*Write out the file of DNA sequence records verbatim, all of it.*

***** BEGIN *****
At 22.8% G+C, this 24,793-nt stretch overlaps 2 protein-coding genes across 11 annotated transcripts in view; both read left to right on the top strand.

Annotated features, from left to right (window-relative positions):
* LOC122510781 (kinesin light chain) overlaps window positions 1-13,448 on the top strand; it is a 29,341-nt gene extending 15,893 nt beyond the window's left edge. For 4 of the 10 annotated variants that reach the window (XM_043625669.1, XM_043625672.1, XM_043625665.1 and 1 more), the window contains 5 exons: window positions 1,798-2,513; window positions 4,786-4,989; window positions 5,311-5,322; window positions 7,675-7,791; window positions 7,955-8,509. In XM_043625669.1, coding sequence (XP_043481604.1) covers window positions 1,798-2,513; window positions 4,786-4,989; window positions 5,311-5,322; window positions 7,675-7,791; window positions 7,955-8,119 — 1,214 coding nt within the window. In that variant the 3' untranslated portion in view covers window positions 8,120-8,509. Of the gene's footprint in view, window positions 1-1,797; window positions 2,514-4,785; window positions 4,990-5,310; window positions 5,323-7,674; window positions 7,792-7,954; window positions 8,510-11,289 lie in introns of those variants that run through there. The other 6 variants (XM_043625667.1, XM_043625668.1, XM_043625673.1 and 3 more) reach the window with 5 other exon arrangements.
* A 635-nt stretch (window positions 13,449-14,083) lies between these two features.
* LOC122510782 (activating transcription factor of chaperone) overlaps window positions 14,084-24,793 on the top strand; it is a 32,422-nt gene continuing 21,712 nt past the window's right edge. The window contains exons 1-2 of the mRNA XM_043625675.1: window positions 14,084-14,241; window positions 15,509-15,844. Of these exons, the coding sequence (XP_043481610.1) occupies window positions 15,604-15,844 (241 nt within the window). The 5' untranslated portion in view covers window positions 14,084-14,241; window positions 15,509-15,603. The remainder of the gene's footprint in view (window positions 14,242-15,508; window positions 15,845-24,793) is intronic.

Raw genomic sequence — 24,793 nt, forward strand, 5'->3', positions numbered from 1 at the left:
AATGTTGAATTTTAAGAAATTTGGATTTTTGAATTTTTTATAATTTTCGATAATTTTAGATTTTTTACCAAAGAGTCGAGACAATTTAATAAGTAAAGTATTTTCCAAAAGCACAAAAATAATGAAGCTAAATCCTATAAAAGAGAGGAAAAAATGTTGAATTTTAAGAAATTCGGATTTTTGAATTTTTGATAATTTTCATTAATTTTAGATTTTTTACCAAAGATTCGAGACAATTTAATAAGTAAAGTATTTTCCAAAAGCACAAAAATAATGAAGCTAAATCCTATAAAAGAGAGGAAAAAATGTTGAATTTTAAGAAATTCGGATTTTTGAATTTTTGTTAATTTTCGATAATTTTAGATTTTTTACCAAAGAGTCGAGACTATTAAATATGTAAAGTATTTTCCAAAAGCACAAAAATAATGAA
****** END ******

At 22.8% G+C, this 24,793-nt stretch overlaps 2 protein-coding genes across 11 annotated transcripts in view; both read left to right on the top strand.

Annotated features, from left to right (window-relative positions):
* LOC122510781 (kinesin light chain) overlaps window positions 1-13,448 on the top strand; it is a 29,341-nt gene extending 15,893 nt beyond the window's left edge. For 4 of the 10 annotated variants that reach the window (XM_043625669.1, XM_043625672.1, XM_043625665.1 and 1 more), the window contains 5 exons: window positions 1,798-2,513; window positions 4,786-4,989; window positions 5,311-5,322; window positions 7,675-7,791; window positions 7,955-8,509. In XM_043625669.1, coding sequence (XP_043481604.1) covers window positions 1,798-2,513; window positions 4,786-4,989; window positions 5,311-5,322; window positions 7,675-7,791; window positions 7,955-8,119 — 1,214 coding nt within the window. In that variant the 3' untranslated portion in view covers window positions 8,120-8,509. Of the gene's footprint in view, window positions 1-1,797; window positions 2,514-4,785; window positions 4,990-5,310; window positions 5,323-7,674; window positions 7,792-7,954; window positions 8,510-11,289 lie in introns of those variants that run through there. The other 6 variants (XM_043625667.1, XM_043625668.1, XM_043625673.1 and 3 more) reach the window with 5 other exon arrangements.
* A 635-nt stretch (window positions 13,449-14,083) lies between these two features.
* LOC122510782 (activating transcription factor of chaperone) overlaps window positions 14,084-24,793 on the top strand; it is a 32,422-nt gene continuing 21,712 nt past the window's right edge. The window contains exons 1-2 of the mRNA XM_043625675.1: window positions 14,084-14,241; window positions 15,509-15,844. Of these exons, the coding sequence (XP_043481610.1) occupies window positions 15,604-15,844 (241 nt within the window). The 5' untranslated portion in view covers window positions 14,084-14,241; window positions 15,509-15,603. The remainder of the gene's footprint in view (window positions 14,242-15,508; window positions 15,845-24,793) is intronic.

Raw genomic sequence — 24,793 nt, forward strand, 5'->3', positions numbered from 1 at the left:
AATGTTGAATTTTAAGAAATTTGGATTTTTGAATTTTTTATAATTTTCGATAATTTTAGATTTTTTACCAAAGAGTCGAGACAATTTAATAAGTAAAGTATTTTCCAAAAGCACAAAAATAATGAAGCTAAATCCTATAAAAGAGAGGAAAAAATGTTGAATTTTAAGAAATTCGGATTTTTGAATTTTTGATAATTTTCATTAATTTTAGATTTTTTACCAAAGATTCGAGACAATTTAATAAGTAAAGTATTTTCCAAAAGCACAAAAATAATGAAGCTAAATCCTATAAAAGAGAGGAAAAAATGTTGAATTTTAAGAAATTCGGATTTTTGAATTTTTGTTAATTTTCGATAATTTTAGATTTTTTACCAAAGAGTCGAGACTATTAAATATGTAAAGTATTTTCCAAAAGCACAAAAATAATGAA